The interest expense is the biggest outgoing in a negative gearing strategy and it is important to make it tax smart.
We have summarised some tax efficient strategies and common pitfalls:
- Maximise the percentage of the borrowing to the value of the rental property. Defer or slow down the repayment on the rental property loan while using the rental income to repay the loan on your home.
- Use an interest offset account to deposit all your income so as to reduce the interest payable on your home.
- Increase your rental property borrowings to include all the outgoings such as agent's commissions, repairs and strata levies etc.
- Consider prepaying the interest on the rental property if you have some abnormal income this year.
- Consider transferring some or all of your home to your spouse if you try to rent it out and it has a low debt after purchasing a new one.
- Consider opportunities - if any - to recycle non-deductible home loan into deducible debt. This keeps your debt levels and investment amounts the same but now you can claim the interest on the debt used for investment purposes.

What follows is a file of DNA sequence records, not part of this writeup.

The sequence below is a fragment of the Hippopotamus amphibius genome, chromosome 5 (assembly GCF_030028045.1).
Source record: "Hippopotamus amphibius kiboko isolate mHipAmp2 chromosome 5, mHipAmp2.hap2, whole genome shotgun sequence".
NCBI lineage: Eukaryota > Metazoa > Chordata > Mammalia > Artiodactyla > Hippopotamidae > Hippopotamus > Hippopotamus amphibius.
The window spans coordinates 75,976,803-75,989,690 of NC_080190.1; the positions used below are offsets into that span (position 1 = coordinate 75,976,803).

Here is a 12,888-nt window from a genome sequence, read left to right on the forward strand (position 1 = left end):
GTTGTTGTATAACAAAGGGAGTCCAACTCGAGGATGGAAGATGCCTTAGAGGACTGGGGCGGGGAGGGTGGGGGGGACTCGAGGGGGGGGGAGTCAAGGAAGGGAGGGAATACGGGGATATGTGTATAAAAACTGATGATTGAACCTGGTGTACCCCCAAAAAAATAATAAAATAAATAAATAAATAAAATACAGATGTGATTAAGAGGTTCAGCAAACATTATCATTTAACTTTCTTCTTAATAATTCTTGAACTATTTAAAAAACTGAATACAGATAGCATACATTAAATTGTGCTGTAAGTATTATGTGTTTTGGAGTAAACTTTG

- Do not link the interest deductibility with the security. As the purpose of buying the rental property and making it available for rent are the only tests required to claim the interest deductions.
- Do not enter an arrangement where the investment return only comes from the tax saving without commercial justification.
- Be mindful of transaction costs on debt or ownership restructuring such as CGT and stamp duty.
If you want to know more about how to structure your debts as within your taxation strategy, please call us on (02) 9957 4033 or send us an email via our contact form.
* Negative gearing is a form of financial leverage where you borrow money to buy an investment asset, but the income generated by that asset does not cover the interest on the loan and other outgoings. Rental properties are commonly used as the investment assets.
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Last updated November 2012. This factsheet is provided for information purposes only and is correct at the time of publishing. It should not be used in place of advice from your accountant.